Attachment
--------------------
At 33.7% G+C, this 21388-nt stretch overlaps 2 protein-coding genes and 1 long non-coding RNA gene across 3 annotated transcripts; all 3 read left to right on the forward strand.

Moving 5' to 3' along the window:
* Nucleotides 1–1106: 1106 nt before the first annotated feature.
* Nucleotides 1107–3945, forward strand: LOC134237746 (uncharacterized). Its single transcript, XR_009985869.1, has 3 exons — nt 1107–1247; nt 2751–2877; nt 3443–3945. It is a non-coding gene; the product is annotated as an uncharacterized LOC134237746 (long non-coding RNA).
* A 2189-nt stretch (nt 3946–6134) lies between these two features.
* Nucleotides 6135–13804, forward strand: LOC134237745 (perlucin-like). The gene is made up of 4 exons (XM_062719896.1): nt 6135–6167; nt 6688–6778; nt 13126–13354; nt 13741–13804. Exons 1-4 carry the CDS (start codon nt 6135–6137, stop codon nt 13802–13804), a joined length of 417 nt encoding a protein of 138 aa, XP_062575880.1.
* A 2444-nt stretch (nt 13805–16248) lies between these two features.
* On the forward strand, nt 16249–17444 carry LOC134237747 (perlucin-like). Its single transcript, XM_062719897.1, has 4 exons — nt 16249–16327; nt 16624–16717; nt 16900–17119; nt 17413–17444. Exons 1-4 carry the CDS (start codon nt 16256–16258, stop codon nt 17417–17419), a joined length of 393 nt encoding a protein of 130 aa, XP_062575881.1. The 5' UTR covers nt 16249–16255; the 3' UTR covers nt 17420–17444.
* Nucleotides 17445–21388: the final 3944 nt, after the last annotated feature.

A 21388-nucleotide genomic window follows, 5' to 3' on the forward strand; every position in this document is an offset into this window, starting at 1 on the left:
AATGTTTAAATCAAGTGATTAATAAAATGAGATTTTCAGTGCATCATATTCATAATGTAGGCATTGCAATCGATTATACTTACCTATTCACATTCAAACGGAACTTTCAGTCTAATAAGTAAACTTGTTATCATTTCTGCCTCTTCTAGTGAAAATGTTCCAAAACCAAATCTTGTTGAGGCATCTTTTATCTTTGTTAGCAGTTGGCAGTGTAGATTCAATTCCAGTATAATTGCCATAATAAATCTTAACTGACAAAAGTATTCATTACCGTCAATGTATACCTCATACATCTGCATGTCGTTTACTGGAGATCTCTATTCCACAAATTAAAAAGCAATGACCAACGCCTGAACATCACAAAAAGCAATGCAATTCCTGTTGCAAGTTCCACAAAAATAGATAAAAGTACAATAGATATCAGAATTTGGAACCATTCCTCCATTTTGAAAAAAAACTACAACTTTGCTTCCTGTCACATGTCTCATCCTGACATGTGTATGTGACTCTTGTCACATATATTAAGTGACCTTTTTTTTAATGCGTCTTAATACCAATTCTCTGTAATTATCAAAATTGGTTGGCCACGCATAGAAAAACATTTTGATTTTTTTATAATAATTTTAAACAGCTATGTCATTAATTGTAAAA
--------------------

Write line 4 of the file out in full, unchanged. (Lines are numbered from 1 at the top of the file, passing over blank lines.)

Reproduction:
* Nucleotides 1107–3945, forward strand: LOC134237746 (uncharacterized). Its single transcript, XR_009985869.1, has 3 exons — nt 1107–1247; nt 2751–2877; nt 3443–3945. It is a non-coding gene; the product is annotated as an uncharacterized LOC134237746 (long non-coding RNA).